.] Instructed in learning, science, or literature; learned; lettered.
The literate now chose their emperor, as the military chose theirs. Landor.
1. One educated, but not having taken a university degree; especially, such a person who is prepared to take holy orders. [ Eng.] 2. A literary man.
(lĭt`e*rā"tī) noun plural
[ See Literatus
.] Learned or literary men. See Literatus .
Shakespearean commentators, and other literati . Craik.
Literatim (-tĭm) adverb [ Late Latin , from Latin littera , litera , letter.] Letter for letter.
Literation (lĭt`ẽr*ā"shŭn) noun [ Latin littera , litera , letter.] The act or process of representing by letters.
[ Latin litterator
. See Letter
.] 1. One who teaches the letters or elements of knowledge; a petty schoolmaster. Burke. 2. A person devoted to the study of literary trifles, esp. trifles belonging to the literature of a former age.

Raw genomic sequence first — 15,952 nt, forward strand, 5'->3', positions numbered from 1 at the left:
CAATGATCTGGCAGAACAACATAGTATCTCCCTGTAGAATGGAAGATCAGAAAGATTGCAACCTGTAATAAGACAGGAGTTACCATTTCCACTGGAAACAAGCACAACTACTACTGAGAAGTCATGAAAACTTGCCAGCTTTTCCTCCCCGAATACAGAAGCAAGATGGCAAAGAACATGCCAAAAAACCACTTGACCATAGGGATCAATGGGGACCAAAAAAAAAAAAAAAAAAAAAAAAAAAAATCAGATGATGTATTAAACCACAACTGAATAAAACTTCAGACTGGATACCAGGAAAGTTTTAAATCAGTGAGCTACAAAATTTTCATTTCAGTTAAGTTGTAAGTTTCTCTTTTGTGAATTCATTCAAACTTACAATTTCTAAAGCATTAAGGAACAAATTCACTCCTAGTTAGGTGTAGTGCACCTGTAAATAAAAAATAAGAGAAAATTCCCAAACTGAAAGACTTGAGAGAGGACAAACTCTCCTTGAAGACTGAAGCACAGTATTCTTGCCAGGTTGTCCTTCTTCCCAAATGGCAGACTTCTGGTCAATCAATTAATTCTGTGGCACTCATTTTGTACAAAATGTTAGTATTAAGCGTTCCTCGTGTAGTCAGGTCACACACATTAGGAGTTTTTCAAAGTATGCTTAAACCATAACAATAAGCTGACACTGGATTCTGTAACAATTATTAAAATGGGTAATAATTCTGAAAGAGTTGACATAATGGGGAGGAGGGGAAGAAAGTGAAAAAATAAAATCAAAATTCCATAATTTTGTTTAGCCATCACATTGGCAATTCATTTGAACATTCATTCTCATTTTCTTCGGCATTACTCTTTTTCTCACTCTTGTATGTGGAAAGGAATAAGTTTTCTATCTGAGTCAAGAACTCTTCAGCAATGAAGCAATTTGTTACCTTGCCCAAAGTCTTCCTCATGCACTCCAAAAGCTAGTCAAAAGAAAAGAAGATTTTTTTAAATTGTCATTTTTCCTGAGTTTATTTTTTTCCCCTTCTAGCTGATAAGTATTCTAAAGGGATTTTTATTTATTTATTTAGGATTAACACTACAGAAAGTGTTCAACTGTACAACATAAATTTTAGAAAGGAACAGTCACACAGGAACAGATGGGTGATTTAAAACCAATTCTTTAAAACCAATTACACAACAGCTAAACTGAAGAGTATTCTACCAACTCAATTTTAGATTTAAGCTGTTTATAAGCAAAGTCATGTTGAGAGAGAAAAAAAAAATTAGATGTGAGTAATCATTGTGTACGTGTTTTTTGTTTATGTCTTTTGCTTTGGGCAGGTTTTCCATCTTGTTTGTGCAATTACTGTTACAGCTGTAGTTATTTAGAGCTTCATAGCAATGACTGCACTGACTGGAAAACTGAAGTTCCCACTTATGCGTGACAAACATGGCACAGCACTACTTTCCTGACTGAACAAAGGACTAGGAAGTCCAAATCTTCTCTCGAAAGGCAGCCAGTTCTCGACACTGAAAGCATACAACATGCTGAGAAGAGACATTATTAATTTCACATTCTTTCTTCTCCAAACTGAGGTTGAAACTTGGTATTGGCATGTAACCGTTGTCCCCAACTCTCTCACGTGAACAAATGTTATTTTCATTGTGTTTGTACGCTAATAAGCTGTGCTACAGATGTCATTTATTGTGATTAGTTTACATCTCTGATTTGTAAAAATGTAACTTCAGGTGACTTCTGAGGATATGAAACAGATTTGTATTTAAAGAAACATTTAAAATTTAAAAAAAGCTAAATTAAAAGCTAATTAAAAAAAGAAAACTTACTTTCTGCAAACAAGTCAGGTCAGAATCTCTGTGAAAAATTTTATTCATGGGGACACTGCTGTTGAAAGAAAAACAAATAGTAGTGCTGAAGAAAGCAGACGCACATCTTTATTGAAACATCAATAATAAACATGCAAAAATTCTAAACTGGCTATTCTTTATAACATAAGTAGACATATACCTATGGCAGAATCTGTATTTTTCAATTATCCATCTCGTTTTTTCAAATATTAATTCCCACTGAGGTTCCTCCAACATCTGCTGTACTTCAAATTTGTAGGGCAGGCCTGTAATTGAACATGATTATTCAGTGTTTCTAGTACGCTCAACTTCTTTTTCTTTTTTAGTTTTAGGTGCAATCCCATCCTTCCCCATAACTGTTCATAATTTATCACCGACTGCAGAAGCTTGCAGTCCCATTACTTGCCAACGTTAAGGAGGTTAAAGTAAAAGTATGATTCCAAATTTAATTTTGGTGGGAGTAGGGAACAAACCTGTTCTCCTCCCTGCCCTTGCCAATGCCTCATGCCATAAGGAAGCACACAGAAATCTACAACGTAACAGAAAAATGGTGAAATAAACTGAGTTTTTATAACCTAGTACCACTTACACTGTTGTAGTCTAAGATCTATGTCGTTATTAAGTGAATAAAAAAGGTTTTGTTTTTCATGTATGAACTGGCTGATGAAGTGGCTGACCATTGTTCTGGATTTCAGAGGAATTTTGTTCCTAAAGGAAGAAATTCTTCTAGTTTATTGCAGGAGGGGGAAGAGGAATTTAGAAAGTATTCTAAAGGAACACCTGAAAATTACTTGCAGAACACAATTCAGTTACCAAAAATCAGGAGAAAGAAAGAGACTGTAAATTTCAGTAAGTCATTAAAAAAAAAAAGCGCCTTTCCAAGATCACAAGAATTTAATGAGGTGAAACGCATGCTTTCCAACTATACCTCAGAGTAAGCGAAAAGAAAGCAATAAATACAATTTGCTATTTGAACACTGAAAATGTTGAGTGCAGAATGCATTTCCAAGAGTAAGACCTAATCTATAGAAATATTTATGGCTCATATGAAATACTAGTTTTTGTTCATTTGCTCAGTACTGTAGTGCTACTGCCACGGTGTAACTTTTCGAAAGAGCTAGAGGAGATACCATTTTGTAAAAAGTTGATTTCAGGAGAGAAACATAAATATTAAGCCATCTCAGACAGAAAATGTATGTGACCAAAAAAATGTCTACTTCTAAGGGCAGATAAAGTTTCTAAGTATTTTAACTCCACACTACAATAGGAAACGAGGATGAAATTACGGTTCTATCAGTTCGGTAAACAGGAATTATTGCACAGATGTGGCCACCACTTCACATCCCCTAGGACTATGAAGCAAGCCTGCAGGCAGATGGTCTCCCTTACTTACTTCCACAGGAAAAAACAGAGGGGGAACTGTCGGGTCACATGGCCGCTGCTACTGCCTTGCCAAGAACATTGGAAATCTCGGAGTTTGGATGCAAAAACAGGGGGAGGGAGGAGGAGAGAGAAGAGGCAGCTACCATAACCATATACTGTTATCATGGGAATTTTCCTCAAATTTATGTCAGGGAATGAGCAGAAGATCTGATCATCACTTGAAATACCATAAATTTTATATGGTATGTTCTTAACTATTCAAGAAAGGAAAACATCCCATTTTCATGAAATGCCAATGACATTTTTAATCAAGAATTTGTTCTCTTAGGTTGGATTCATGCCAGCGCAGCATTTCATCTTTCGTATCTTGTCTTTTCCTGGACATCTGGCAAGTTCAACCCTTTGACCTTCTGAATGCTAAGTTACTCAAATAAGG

That class of subjects which are interesting to the regular literator or black-letter " bibliomane," simply because they have once been interesting. De Quincey. 3. A learned person; a literatus. Sir W. Hamilton.
(lĭt"ẽr*ȧ*tur; 135) noun
[ French littérature
, Latin litteratura
, learning, grammar, writing, from littera
, letter. See Letter
.] 1. Learning; acquaintance with letters or books. 2. The collective body of literary productions, embracing the entire results of knowledge and fancy preserved in writing; also, the whole body of literary productions or writings upon a given subject, or in reference to a particular science or branch of knowledge, or of a given country or period; as, the literature of Biblical criticism; the literature of chemistry. 3. The class of writings distinguished for beauty of style or expression, as poetry, essays, or history, in distinction from scientific treatises and works which contain positive knowledge; belles-lettres. 4. The occupation, profession, or business of doing literary work. Lamb. Syn.
-- Science; learning; erudition; belles-lettres. See Science